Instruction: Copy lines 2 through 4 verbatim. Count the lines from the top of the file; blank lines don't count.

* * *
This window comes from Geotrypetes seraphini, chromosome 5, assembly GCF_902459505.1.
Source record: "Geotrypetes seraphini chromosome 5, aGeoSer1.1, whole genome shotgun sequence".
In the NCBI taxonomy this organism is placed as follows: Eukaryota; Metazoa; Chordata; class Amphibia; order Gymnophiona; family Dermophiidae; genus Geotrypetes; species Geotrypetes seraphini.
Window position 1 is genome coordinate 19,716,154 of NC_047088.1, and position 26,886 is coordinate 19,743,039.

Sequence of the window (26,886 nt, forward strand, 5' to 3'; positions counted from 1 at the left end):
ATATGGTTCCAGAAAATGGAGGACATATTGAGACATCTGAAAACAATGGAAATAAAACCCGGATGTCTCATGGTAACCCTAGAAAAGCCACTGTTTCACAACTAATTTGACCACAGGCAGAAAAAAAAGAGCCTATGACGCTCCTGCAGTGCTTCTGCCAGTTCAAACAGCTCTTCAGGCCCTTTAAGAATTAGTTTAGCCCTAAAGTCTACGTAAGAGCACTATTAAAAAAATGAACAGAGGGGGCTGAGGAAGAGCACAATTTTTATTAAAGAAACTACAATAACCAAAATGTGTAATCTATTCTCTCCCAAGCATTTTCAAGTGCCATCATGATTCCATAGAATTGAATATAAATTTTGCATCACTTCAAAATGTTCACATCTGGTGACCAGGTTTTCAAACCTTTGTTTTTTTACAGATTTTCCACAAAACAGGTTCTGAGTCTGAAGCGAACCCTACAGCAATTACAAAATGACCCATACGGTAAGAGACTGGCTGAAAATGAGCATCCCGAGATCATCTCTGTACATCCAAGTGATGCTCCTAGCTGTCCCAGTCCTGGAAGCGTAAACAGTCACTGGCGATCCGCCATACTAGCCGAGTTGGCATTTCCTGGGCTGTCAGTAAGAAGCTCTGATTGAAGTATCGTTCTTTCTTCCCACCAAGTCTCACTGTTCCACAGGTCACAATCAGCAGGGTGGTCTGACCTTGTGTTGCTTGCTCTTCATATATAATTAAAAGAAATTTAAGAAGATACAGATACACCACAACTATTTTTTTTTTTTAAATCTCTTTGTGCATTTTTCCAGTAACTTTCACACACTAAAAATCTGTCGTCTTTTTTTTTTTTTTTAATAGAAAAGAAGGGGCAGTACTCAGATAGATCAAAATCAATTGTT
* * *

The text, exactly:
Source record: "Geotrypetes seraphini chromosome 5, aGeoSer1.1, whole genome shotgun sequence".
In the NCBI taxonomy this organism is placed as follows: Eukaryota; Metazoa; Chordata; class Amphibia; order Gymnophiona; family Dermophiidae; genus Geotrypetes; species Geotrypetes seraphini.
Window position 1 is genome coordinate 19,716,154 of NC_047088.1, and position 26,886 is coordinate 19,743,039.